This impression is boosted by the cups, which are large enough to fully enclose the ear – you get no pinching when you put them on. We also found that Sennheiser had worked quite hard on the clamping pressure, meaning they were neither too loose, nor too tight, when sitting on the head. We had no problems wearing these headphones for several hours, although – and this is in common with many headphones, especially those of the over-ear variety – we had issues when wearing glasses. The clamping pressure is fine, but introduce spectacles to the mix, and that changes.

Despite being able to fold up, the HD630VBs are definitely not portable | The Master Switch
Despite being able to fold up, the HD630VBs are definitely not portable | The Master Switch

Accessories & Packaging:

Packaging for the HD630VBs isn’t worth more than a sentence or two – it’s a simple flip-top cardboard box, lined with foam. What’s worth going into a little bit more detail are the accessories that come with the headphones. The most prominent of these are the hardshell case, opened and closed by a zipper. We really like this case; it felt appropriate for the price, and felt like it would do would decent job of protecting the headphones. You also get a 3’11” cable with in-line controls, which were basic, but worked well. When we tested call quality, we had zero issues.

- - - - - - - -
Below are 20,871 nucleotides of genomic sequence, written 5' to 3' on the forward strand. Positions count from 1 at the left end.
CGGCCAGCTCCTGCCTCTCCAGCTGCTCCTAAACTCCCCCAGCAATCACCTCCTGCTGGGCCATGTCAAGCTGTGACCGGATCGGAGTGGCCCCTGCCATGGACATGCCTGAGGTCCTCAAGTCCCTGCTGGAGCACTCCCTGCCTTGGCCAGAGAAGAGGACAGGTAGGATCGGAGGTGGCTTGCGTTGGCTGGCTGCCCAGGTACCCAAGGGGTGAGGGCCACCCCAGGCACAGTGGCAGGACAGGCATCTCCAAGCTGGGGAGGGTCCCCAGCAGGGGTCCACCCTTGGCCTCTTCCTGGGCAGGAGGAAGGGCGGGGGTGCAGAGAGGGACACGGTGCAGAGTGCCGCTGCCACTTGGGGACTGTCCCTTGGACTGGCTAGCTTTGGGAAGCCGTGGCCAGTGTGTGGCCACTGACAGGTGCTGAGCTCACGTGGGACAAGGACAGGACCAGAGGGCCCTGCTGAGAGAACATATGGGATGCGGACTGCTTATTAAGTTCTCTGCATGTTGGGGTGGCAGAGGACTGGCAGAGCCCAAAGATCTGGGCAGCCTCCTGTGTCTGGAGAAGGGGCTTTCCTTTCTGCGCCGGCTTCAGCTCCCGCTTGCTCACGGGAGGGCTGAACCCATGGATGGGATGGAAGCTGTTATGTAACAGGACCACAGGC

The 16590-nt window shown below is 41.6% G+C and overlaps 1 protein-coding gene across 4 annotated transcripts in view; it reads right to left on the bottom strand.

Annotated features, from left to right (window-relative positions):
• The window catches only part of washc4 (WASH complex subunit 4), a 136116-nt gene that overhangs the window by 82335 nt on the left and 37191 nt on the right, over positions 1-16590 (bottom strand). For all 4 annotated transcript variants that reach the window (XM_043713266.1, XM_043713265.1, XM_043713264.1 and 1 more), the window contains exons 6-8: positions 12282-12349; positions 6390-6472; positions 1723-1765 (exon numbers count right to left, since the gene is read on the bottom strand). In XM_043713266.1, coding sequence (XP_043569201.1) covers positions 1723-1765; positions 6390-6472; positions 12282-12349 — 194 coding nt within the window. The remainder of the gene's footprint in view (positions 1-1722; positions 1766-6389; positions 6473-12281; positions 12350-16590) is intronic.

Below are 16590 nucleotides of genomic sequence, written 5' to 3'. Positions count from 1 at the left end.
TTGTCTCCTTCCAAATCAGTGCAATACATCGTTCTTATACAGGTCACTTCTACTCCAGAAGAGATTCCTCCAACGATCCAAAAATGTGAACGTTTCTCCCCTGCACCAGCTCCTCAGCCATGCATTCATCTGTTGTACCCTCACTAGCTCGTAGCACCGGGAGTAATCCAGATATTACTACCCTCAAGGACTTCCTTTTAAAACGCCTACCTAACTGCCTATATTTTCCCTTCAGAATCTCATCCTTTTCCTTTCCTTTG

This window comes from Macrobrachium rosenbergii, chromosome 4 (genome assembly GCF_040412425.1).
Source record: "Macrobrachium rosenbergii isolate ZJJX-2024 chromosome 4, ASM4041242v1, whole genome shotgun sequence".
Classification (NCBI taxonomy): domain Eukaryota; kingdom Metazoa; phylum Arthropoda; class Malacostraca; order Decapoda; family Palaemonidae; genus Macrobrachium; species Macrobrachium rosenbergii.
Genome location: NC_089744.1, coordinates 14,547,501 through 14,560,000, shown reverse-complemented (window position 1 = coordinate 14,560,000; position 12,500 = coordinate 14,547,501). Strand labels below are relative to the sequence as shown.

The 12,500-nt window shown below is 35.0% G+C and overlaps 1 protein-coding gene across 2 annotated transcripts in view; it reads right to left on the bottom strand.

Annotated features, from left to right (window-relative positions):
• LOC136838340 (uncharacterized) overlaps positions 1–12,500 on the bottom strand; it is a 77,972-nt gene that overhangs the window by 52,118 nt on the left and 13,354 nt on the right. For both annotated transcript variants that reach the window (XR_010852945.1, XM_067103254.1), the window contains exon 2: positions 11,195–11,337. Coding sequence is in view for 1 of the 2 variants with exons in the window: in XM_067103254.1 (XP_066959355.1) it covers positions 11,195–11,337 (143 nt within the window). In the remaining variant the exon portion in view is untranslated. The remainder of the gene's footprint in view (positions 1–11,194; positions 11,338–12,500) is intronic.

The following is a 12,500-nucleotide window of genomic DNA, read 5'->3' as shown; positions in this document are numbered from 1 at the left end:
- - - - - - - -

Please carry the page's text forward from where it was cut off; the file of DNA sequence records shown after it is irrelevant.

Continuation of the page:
The Sennheiser HD630VBs in their case | The Master Switch
The Sennheiser HD630VBs in their case | The Master Switch

What We Like:

  • The Sennheiser HD630VBs offer a unique approach to controlling your bass, which we think works incredibly well.
  • The overall design, along with the controls, is very effective.
  • ​The comfort and fit of the HD630VBs is excellent, despite occasional issues while wearing glasses.

What We Don’t:

  • While the HD630VBs fold up, they are definitely not portable.
  • There are other headphones that offer slightly more refinement in the sound, particularly in the highs and the mids.
  • ​They are quite old, and really should have undergone a bigger discount by now.
The most well-known logo in audio... | The Master Switch
The most well-known logo in audio... | The Master Switch

Comparison Table:

Headphones Price Weight Sensitivity Drivers Cable Plug
Sennheiser HD630VB $500 14oz 114dB Unknown 3'11" 3.5mm
Beats Pro $400 1.7lbs Unknown Unknown 6'6" 3.5mm, 6.3mm
AUDEZE LCD2C $799 1.1lbs 101dB 106mm 6'4" 6.3mm
Sennheiser HD650 $368 9.2oz 103dB Unknown 9'9" 3.5mm, 6.3mm